Considering the high prevalence of rape in the nation, it is remarkable that until recently there has been no research into the psychological impact of rape within the South African context.
South Africa has the highest number of rapes per 100 000 people compared to 13 other countries with similar economic profiles. In 2010 the figure stood at 132.4 per 100 000, compared to Botswana, where the figure was 92.9. In 2011/2012 a total of 64 514 rapes were reported to the police. Given that rape is a highly under-reported crime, multiplication of that figure by three gives a good estimation of the total number of rapes in that year.
Dr Anastasia Maw, a clinical psychologist employed at UCT's Child Guidance Clinic, saw the gap in understanding the psychological impact of rape on South African women following her work at the Trauma Centre for Survivors of Violence and Torture, Rape Crisis, and the Thuthuzela Care Centre. Thuthuzela is a one-stop facility for survivors of rape in Manenberg. It is also the site at which Maw's research was conducted.
Sixty-four female rape survivors were recruited and interviewed at one, four, 12 and 24 weeks, post-rape. A psychiatric assessment was done at each interval. Maw found that over half of the women taking part in the study merited a diagnosis of post-traumatic stress disorder (PTSD). This is more or less in line with international findings, where just under half of rape survivors suffered from PTSD.
Maw maintains the reason South African researchers had not investigated this area previously is because interest in South Africa has traditionally centred on understanding the context within which rape happens, as well as the medical and legal aspects of rape. "South African researchers have also piggy-backed on international research on psychological impact – especially US researchers, who have been particularly prolific within this field," explains Maw.
Despite the evidence in both Maw's study and international studies of high levels of psychological distress in the aftermath of rape, she points out that professional intervention in the immediate aftermath of the event might not be helpful for the survivor's recovery. "There's enough research to show that it's best to hold off on psychiatric or psychological intervention from professionals, until such time as there's been opportunity for the person to recover in and of themselves.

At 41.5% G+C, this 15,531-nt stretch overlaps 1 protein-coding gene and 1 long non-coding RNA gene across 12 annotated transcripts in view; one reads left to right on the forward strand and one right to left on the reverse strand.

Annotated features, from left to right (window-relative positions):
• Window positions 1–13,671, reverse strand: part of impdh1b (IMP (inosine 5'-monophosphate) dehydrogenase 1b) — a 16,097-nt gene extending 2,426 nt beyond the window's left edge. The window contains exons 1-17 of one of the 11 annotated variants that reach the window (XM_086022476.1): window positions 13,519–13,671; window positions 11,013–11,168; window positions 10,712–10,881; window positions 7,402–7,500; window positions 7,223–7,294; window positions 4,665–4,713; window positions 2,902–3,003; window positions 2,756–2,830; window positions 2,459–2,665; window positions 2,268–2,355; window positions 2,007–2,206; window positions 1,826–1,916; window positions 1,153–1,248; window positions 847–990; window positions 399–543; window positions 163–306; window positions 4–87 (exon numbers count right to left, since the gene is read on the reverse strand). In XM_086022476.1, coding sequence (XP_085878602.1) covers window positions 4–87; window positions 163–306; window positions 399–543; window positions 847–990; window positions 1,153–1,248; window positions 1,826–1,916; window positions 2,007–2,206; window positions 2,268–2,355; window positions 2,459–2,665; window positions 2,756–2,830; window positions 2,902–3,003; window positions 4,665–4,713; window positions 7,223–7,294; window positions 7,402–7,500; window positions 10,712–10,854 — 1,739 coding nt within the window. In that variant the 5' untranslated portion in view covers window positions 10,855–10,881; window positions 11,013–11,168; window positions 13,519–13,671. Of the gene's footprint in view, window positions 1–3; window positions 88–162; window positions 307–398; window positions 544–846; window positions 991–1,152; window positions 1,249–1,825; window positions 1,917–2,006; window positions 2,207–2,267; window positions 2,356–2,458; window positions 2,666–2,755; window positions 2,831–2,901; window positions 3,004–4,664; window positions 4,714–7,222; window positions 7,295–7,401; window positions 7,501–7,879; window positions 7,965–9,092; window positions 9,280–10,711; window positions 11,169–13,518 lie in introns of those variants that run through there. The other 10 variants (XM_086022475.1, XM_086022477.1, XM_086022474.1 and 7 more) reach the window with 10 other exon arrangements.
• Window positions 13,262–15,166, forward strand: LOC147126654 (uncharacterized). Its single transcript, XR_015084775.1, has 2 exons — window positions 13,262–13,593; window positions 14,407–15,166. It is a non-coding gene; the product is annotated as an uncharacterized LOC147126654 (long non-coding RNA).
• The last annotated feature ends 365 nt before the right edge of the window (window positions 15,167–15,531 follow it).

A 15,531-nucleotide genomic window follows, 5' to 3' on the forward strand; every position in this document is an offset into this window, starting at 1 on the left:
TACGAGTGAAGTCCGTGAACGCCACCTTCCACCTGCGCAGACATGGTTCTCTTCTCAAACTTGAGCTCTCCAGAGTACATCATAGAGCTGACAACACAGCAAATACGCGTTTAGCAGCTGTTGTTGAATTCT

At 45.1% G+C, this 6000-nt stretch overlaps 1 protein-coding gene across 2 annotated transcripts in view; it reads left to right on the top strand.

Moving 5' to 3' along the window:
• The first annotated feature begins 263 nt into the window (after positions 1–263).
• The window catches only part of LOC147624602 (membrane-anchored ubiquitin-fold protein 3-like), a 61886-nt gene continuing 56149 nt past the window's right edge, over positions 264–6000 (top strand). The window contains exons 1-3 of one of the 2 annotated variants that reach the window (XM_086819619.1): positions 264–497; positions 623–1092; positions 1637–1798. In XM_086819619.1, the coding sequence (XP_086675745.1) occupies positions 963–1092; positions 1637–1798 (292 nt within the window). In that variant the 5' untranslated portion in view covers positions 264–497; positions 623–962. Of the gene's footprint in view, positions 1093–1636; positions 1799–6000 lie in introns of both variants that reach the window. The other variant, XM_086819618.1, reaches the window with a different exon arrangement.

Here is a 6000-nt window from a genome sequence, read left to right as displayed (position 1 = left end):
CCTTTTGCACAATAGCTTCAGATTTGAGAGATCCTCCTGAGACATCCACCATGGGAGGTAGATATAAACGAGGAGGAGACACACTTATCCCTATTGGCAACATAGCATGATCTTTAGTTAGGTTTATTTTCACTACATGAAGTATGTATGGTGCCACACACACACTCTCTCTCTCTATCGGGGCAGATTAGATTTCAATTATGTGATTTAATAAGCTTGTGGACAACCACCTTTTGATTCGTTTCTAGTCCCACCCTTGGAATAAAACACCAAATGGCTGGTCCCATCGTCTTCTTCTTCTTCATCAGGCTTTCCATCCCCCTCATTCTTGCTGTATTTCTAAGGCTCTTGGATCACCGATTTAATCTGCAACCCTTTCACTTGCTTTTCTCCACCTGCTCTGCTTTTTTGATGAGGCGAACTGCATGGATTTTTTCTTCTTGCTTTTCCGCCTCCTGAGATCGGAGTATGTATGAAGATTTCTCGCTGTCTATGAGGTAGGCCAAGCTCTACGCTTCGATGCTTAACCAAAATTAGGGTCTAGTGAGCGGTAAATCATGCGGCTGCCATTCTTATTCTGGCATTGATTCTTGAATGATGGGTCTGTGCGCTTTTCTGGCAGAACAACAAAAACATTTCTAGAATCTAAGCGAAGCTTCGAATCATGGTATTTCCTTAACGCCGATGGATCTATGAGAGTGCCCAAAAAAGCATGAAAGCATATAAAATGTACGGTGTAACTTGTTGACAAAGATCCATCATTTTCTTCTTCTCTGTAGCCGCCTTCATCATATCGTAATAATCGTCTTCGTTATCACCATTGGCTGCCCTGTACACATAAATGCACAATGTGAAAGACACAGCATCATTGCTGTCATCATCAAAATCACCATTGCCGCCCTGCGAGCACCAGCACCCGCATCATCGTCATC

"There appears to an innate recovery process that kicks in automatically after the trauma. In the immediate aftermath, there appears to be a rather strong reaction resulting in a very high level of distress. People would automatically turn to those they trust the most – not strangers and professionals, but their friends and family. If such support isn't forthcoming, or it isn't enough over time, then you might have to start considering the need for help from a mental health professional."
Although the women interviewed by Maw expressed a strong need for counselling, "–they didn't take up the offer of counselling; or if they did, they would only come for one session.
"A lot of practical needs were expressed, like getting help with child support and disability grants, finding jobs, help with completing education, help with safe housing. These are social development needs, not psychological needs, although they impact greatly on psychological well-being. When you ask women what they actually need, it's not a space in which they can talk. They need to create a life that is safer and more stable," Maw states.
Story by Abigail Calata. Image by Raymond Botha.
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